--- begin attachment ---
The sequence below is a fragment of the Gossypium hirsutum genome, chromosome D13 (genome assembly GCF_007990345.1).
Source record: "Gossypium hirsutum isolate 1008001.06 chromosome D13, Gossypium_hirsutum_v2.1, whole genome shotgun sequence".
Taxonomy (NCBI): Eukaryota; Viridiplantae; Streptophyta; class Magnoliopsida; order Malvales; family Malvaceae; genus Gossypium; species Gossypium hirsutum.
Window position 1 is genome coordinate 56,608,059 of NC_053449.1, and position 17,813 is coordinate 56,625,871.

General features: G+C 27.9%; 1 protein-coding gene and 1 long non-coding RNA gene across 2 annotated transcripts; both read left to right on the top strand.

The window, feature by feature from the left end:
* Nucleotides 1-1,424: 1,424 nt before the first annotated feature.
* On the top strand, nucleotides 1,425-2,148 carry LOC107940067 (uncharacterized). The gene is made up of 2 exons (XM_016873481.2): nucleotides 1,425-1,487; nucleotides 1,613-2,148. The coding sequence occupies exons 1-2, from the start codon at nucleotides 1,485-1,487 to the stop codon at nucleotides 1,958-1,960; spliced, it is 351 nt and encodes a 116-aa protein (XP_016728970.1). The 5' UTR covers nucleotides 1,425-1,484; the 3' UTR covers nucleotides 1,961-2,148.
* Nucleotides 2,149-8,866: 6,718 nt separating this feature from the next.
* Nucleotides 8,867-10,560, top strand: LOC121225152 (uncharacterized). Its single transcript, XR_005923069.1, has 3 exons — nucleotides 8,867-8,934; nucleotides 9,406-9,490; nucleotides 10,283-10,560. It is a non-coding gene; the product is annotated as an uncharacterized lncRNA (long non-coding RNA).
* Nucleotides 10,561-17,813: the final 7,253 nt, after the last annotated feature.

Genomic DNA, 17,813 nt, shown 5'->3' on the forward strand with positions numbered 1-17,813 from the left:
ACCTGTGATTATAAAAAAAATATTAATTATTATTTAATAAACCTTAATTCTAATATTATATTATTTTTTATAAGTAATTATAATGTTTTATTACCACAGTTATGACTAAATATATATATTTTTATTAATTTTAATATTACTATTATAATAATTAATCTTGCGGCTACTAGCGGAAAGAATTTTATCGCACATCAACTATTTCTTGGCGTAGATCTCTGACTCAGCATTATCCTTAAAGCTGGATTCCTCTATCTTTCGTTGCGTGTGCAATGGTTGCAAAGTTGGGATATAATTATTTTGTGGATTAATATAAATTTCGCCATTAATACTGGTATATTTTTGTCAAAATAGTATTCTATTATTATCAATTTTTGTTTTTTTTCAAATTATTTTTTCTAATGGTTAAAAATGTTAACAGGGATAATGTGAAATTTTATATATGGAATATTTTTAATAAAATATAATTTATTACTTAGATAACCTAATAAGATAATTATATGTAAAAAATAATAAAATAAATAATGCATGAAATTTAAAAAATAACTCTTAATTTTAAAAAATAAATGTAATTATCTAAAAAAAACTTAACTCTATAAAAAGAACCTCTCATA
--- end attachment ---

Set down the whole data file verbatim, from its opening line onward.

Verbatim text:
The sequence below is a fragment of the Gossypium hirsutum genome, chromosome D13 (genome assembly GCF_007990345.1).
Source record: "Gossypium hirsutum isolate 1008001.06 chromosome D13, Gossypium_hirsutum_v2.1, whole genome shotgun sequence".
Taxonomy (NCBI): Eukaryota; Viridiplantae; Streptophyta; class Magnoliopsida; order Malvales; family Malvaceae; genus Gossypium; species Gossypium hirsutum.
Window position 1 is genome coordinate 56,608,059 of NC_053449.1, and position 17,813 is coordinate 56,625,871.

General features: G+C 27.9%; 1 protein-coding gene and 1 long non-coding RNA gene across 2 annotated transcripts; both read left to right on the top strand.

The window, feature by feature from the left end:
* Nucleotides 1-1,424: 1,424 nt before the first annotated feature.
* On the top strand, nucleotides 1,425-2,148 carry LOC107940067 (uncharacterized). The gene is made up of 2 exons (XM_016873481.2): nucleotides 1,425-1,487; nucleotides 1,613-2,148. The coding sequence occupies exons 1-2, from the start codon at nucleotides 1,485-1,487 to the stop codon at nucleotides 1,958-1,960; spliced, it is 351 nt and encodes a 116-aa protein (XP_016728970.1). The 5' UTR covers nucleotides 1,425-1,484; the 3' UTR covers nucleotides 1,961-2,148.
* Nucleotides 2,149-8,866: 6,718 nt separating this feature from the next.
* Nucleotides 8,867-10,560, top strand: LOC121225152 (uncharacterized). Its single transcript, XR_005923069.1, has 3 exons — nucleotides 8,867-8,934; nucleotides 9,406-9,490; nucleotides 10,283-10,560. It is a non-coding gene; the product is annotated as an uncharacterized lncRNA (long non-coding RNA).
* Nucleotides 10,561-17,813: the final 7,253 nt, after the last annotated feature.

Genomic DNA, 17,813 nt, shown 5'->3' on the forward strand with positions numbered 1-17,813 from the left:
ACCTGTGATTATAAAAAAAATATTAATTATTATTTAATAAACCTTAATTCTAATATTATATTATTTTTTATAAGTAATTATAATGTTTTATTACCACAGTTATGACTAAATATATATATTTTTATTAATTTTAATATTACTATTATAATAATTAATCTTGCGGCTACTAGCGGAAAGAATTTTATCGCACATCAACTATTTCTTGGCGTAGATCTCTGACTCAGCATTATCCTTAAAGCTGGATTCCTCTATCTTTCGTTGCGTGTGCAATGGTTGCAAAGTTGGGATATAATTATTTTGTGGATTAATATAAATTTCGCCATTAATACTGGTATATTTTTGTCAAAATAGTATTCTATTATTATCAATTTTTGTTTTTTTTCAAATTATTTTTTCTAATGGTTAAAAATGTTAACAGGGATAATGTGAAATTTTATATATGGAATATTTTTAATAAAATATAATTTATTACTTAGATAACCTAATAAGATAATTATATGTAAAAAATAATAAAATAAATAATGCATGAAATTTAAAAAATAACTCTTAATTTTAAAAAATAAATGTAATTATCTAAAAAAAACTTAACTCTATAAAAAGAACCTCTCATA